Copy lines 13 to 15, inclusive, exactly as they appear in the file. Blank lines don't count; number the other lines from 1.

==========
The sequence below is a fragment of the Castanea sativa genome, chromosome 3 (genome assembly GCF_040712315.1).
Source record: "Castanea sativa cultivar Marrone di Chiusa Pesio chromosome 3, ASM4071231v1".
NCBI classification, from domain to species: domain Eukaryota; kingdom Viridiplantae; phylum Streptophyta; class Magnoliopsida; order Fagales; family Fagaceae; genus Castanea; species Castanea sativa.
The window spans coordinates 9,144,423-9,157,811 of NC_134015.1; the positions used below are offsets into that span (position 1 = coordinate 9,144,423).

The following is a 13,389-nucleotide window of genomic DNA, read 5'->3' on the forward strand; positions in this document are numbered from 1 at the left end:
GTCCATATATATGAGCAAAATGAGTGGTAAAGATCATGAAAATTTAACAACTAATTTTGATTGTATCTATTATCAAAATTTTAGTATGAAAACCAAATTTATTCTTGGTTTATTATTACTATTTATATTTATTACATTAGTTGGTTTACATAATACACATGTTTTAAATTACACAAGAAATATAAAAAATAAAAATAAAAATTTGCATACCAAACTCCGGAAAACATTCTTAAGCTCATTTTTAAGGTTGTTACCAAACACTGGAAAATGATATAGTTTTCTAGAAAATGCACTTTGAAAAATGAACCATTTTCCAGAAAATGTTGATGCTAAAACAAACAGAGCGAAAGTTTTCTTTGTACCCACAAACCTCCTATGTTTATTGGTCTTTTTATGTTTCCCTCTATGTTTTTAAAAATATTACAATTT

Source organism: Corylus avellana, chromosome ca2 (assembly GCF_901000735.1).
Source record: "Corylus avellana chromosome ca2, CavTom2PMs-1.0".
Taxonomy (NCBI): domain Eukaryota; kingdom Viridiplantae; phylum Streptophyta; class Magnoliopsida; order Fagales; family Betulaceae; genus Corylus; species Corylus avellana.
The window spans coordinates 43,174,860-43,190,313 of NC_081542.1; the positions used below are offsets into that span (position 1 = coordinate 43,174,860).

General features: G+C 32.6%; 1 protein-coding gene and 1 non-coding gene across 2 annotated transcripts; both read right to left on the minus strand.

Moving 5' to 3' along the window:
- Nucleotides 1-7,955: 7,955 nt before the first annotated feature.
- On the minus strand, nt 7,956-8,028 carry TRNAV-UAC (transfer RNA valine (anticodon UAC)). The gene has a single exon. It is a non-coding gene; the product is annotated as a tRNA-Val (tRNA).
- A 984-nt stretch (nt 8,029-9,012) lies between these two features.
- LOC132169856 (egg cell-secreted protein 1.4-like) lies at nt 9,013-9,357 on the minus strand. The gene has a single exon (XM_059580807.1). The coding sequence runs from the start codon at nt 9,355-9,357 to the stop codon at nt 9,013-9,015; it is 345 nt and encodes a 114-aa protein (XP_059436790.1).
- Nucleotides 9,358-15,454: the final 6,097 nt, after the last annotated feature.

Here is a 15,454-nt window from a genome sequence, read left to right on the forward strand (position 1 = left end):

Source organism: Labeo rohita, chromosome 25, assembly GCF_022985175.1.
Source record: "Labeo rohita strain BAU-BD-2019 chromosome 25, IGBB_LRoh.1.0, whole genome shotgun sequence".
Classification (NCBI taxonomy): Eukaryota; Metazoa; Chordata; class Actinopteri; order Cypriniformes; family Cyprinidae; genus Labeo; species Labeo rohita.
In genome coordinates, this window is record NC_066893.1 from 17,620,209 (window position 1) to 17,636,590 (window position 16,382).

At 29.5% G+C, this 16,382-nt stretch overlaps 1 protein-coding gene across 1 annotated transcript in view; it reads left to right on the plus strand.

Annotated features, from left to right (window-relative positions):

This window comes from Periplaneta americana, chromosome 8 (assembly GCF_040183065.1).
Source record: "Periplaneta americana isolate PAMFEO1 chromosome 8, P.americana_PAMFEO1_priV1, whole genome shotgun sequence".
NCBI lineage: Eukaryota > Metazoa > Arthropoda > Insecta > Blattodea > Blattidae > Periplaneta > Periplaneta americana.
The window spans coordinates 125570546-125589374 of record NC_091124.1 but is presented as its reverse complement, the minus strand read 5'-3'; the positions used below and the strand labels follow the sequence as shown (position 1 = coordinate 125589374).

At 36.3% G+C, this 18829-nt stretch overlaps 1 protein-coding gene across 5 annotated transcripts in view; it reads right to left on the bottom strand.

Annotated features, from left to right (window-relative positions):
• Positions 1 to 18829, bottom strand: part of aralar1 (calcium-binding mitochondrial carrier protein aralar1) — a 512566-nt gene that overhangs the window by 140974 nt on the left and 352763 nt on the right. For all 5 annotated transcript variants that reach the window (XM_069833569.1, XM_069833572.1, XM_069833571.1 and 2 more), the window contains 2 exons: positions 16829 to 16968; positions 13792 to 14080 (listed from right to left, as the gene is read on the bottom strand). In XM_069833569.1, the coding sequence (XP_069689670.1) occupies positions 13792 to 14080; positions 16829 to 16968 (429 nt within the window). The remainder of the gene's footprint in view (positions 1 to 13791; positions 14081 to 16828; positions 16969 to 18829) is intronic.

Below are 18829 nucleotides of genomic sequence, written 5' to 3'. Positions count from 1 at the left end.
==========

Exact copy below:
- Nucleotides 1-7,955: 7,955 nt before the first annotated feature.
- On the minus strand, nt 7,956-8,028 carry TRNAV-UAC (transfer RNA valine (anticodon UAC)). The gene has a single exon. It is a non-coding gene; the product is annotated as a tRNA-Val (tRNA).
- A 984-nt stretch (nt 8,029-9,012) lies between these two features.